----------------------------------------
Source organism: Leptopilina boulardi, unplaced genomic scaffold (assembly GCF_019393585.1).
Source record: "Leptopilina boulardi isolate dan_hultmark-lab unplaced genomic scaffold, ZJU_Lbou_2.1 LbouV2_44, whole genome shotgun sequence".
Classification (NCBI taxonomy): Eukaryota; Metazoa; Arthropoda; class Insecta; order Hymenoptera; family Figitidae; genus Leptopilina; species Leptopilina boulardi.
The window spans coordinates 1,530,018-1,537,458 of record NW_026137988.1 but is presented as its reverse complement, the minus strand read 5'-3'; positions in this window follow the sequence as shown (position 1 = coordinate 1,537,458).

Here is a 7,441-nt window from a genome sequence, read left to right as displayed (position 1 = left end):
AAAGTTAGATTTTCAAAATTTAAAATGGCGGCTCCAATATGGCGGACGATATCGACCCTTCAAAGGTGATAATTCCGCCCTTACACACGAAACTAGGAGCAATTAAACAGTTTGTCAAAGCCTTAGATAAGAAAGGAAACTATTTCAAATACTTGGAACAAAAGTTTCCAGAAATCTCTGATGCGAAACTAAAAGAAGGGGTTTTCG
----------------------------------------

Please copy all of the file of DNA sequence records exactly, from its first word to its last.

Source organism: Leptopilina boulardi, unplaced genomic scaffold (assembly GCF_019393585.1).
Source record: "Leptopilina boulardi isolate dan_hultmark-lab unplaced genomic scaffold, ZJU_Lbou_2.1 LbouV2_44, whole genome shotgun sequence".
Classification (NCBI taxonomy): Eukaryota; Metazoa; Arthropoda; class Insecta; order Hymenoptera; family Figitidae; genus Leptopilina; species Leptopilina boulardi.
The window spans coordinates 1,530,018-1,537,458 of record NW_026137988.1 but is presented as its reverse complement, the minus strand read 5'-3'; positions in this window follow the sequence as shown (position 1 = coordinate 1,537,458).

Here is a 7,441-nt window from a genome sequence, read left to right as displayed (position 1 = left end):
AAAGTTAGATTTTCAAAATTTAAAATGGCGGCTCCAATATGGCGGACGATATCGACCCTTCAAAGGTGATAATTCCGCCCTTACACACGAAACTAGGAGCAATTAAACAGTTTGTCAAAGCCTTAGATAAGAAAGGAAACTATTTCAAATACTTGGAACAAAAGTTTCCAGAAATCTCTGATGCGAAACTAAAAGAAGGGGTTTTCG